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In October 2003, the Albay PNP served a search warrant against Honesto Ogayon at his house. During the search, the police found illegal drugs and drug paraphernalia. Trial ensued and after the prosecution submitted its offer of evidence, Ogayon filed his objection to the formal offer on the following grounds: (1) the inventory sheet was not signed by him, (2) the chemistry report was not under oath, and (3) the paraphernalia were not illegal per se.
Ogayon’s objections were denied. He was subsequently convicted.
On appeal before the Court of Appeals, Ogayon questioned the validity of the search warrant. Ogayon argued that the search warrant was defective because the record does not show the transcript which shows that the issuing judge conducted an examination of the applicant for search warrant and his witnesses.
The CA denied Ogayon’s appeal on the ground that his objection was not raised in a timely manner hence he has waived the right to question the warrant.
ISSUE: Whether or nor Ogayon waived his right to question the warrant.
HELD: No. There was no waiver in this case.
However, the SC emphasized that the constitutional right against unreasonable searches and seizures and the requirement that a judge shall personally examine the applicant for a search warrant and his witnesses before issuing a search warrant do not require that the judge must attach to the record the transcript taken during the examination done when the application for the search warrant was being made. The failure to attach to the records the depositions of the complainant and his witnesses and/or the transcript of the judge’s examination, though contrary to the Rules, does not by itself nullify the warrant. The requirement to attach is merely a procedural rule and not a component of the right. Rules of procedure or statutory requirements, however salutary they may be, cannot provide new constitutional requirements. What the Constitution requires is for the judge to conduct an “examination under oath or affirmation of the complainant and the witnesses he may produce,” after which he determines the existence of probable cause for the issuance of the warrant.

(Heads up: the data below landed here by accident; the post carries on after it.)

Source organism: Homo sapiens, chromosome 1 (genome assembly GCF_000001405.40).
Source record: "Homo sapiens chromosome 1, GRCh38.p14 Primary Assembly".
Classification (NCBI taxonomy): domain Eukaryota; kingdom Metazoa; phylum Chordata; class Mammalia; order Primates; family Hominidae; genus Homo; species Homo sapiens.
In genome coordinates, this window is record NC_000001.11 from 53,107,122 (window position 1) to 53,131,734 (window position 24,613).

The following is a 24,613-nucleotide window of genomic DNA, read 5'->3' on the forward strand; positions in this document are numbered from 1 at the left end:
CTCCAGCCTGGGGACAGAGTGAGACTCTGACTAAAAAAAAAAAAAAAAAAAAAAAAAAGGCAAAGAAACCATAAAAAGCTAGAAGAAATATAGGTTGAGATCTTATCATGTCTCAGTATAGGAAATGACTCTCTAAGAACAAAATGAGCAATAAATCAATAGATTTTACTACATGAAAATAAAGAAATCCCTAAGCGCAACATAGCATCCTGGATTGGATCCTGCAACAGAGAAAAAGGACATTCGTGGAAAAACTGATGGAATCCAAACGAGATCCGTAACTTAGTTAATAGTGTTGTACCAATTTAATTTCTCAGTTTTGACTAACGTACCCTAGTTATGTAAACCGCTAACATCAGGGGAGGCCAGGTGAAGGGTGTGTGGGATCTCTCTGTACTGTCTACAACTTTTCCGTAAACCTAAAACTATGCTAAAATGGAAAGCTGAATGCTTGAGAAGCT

Now in the case of Ogayon, there is however no proof that the issuing judge did conduct personal examination on the applicant and his witnesses because, apart from the lack of transcript (which is forgivable), the applicant of the search warrant WAS NOT PRESENTED during the hearing of Ogayon’s case. In fact, the police officer who served the search warrant testified that he did not know who applied for the search warrant. The records, therefore, bear no evidence from which it can be inferred that the requisite examination was made, and from which the factual basis for probable cause to issue the search warrant was derived. A search warrant must conform strictly to the constitutional requirements for its issuance; otherwise, it is void.
But did Ogayon waive his right to question the search warrant considering that he did not raise it at the earliest opportunity and he was only raising the defect on appeal contrary to Section 14, Rule 126 of the Rules of Court?
No. The right against unreasonable searches and seizures is a constitutional right. It outweighs any procedural rule. Further, the Rule does not intend to preclude belated objections against a search warrant’s validity, especially if the grounds therefor are not immediately apparent. The rule is: “All grounds and objections then available, existent or known shall be raised in the original or subsequent proceedings for the quashal of the warrant, otherwise they shall be deemed waived. A motion to quash shall consequently be governed by the omnibus motion rule, provided, however, that objections not available, existent or known during the proceedings for the quashal of the warrant may be raised in the hearing of the motion to suppress.”